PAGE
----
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Cashiers don't understand Apple Pay and it's totally adorable

Susie Ochs | Oct. 24, 2014
"What just happened?!" is the typical reaction I've been getting when using Apple's game-changing new payments system.

"It's OK!" I tried to assure him. "It just launched today!" I picked up my socks and receipt and headed toward the door, feeling bad that I'd put him in a position where he felt like he had to apologize. (For what? I'm still not sure.) "Be well!" he called after me, which is a thing they're doing at Walgreens now, and then as the automatic door whooshed open, I heard him yell, "EMILY!" to someone else in the store. Maybe a manager. Maybe a manager with an iPhone.

The sleepy guy at Rite Aid
Then I went to Rite Aid. Rite Aid also sells socks, but instead I found a bag of gummi bears that purported to contain extra juice. Extra juicy gummi bears! Who was I to say no? I paid with Apple Pay. This cashier, a lanky, sleepy-looking fellow in his early 20s, wasn't even ready yet. You know how you can swipe your card before they are done ringing your stuff up? That didn't work with Apple Pay at this time, in this store. When he was done ringing up my one and only item (he was really tired, I'm telling you), I did the Apple Pay trick again.

"Thaaaaat is coooool," the man drawled, as he watched me do it. "But how do you know if you can trust it?"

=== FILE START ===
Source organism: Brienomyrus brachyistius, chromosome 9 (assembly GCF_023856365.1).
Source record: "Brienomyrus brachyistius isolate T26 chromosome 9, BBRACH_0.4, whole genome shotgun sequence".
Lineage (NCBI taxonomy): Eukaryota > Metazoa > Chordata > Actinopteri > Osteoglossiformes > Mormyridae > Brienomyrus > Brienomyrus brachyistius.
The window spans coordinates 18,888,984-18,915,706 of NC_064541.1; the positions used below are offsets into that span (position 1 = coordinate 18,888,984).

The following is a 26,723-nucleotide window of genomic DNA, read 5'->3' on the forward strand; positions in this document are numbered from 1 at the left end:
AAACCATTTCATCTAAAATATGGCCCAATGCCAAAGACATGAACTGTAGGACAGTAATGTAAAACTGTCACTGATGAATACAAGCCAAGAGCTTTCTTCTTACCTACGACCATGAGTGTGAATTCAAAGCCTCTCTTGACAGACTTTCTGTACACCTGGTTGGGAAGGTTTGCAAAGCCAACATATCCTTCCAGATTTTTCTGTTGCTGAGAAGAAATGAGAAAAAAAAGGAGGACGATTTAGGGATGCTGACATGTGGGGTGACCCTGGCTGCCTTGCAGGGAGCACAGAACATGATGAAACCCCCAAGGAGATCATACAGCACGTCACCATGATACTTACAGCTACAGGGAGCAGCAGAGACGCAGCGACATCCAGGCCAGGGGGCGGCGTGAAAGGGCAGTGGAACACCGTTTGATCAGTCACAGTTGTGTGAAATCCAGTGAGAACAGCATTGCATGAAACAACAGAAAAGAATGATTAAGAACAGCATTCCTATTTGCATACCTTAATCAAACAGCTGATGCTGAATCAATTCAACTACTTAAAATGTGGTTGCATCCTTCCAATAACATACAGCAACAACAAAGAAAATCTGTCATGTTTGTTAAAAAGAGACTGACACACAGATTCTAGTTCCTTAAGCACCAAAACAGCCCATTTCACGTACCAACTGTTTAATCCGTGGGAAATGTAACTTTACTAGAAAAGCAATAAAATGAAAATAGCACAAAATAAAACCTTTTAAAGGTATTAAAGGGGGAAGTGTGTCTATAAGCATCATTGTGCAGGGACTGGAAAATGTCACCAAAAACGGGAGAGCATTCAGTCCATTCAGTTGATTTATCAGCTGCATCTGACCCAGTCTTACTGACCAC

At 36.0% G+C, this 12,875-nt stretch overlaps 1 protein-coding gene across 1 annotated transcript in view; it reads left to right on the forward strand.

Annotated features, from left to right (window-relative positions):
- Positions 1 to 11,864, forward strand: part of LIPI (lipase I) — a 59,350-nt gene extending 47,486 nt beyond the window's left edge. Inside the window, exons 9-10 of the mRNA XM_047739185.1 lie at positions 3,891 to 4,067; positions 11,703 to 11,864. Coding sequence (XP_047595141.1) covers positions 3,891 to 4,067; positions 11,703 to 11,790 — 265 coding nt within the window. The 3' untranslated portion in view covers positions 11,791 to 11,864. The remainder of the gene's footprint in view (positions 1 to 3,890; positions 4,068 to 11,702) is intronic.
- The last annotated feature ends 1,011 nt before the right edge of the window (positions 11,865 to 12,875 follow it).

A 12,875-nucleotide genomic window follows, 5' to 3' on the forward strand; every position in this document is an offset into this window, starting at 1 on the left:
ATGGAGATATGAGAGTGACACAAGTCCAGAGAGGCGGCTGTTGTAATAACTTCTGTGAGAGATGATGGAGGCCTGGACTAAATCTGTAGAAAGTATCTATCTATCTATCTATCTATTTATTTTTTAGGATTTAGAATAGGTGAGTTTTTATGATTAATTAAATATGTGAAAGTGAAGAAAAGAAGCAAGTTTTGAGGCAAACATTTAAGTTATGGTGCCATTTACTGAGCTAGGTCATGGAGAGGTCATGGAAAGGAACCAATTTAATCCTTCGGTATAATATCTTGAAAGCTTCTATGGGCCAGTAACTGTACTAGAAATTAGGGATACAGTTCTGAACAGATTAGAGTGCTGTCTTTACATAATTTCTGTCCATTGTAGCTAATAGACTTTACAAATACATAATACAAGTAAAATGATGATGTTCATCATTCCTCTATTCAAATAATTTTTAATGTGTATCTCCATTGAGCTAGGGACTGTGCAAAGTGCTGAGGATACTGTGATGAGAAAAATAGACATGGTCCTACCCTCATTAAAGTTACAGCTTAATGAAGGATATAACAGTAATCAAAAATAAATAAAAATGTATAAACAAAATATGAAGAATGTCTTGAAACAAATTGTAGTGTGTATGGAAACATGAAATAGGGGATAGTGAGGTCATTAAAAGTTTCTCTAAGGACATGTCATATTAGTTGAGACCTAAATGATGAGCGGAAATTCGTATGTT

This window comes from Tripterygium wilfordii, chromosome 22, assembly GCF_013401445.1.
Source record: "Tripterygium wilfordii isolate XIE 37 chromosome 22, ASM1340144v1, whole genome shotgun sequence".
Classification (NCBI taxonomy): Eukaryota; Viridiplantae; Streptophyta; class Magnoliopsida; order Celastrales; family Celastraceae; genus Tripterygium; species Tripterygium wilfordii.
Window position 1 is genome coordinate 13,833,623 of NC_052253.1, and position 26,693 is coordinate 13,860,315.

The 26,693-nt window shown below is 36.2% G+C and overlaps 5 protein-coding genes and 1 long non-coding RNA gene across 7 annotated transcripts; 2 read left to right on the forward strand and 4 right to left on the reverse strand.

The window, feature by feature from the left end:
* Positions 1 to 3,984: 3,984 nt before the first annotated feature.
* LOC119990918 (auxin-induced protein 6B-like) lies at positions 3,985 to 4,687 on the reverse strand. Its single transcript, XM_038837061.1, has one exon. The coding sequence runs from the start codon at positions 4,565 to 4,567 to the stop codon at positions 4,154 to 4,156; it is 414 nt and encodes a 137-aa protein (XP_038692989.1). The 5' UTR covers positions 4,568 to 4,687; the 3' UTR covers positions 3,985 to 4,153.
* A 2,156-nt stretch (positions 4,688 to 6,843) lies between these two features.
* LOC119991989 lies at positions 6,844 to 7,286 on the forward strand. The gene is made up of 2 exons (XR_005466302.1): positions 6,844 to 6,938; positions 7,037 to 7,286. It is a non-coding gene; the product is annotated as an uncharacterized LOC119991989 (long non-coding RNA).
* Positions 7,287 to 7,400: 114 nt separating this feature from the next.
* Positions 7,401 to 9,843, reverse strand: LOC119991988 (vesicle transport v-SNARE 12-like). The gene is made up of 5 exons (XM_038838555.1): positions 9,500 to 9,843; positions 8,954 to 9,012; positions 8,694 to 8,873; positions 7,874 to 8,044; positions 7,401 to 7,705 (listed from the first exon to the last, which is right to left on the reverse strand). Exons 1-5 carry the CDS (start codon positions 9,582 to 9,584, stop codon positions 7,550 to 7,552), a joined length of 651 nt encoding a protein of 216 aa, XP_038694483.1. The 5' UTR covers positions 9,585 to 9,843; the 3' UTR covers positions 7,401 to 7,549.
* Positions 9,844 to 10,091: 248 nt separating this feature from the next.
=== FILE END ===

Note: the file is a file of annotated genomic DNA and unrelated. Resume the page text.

I scrambled to think of a way to explain single-use tokens in 10 words or less. "It makes up a fake account number," I tried. "But the bank still knows it's me." Fourteen words! Not bad.

He looked me right in the eyes. "It sounds won-der-ful," he said, very slowly and intensely and he handed me my receipt. I grabbed my gummis and left.

Striking out at Chevron and getting ripped off at work
I also went to Chevron, but the convenience store part had already locked its doors, and the cashier wanted me to conduct my transaction through the bulletproof glass window on the side of the building. "Apple Pay?" I asked him, hoping maybe he'd open the doors so we could geek out on contactless payments together. He gave me the blank look my ridiculous question deserved. I said, "Never mind!" and filled my tank at the pump, where my only option was swiping.

Later I used Apple Pay at the soda machine in our office. The sodas are delivered by robot arm. It's the most high-tech soda machine I've ever used. When I first started working here I thought the fact that you could swipe (or tap!) a credit card to buy $1 can of soda was pretty funny in an "Only in America!" kind of way. Joke's on me, because when I don't have cash (which is always), I use my card to buy soda all the time. So I used Apple Pay. And I was cruelly charged $1.10 for a soda that would have cost $1 if I'd used bills or coins.

I'm never using Apple Pay at that soda machine again.

 

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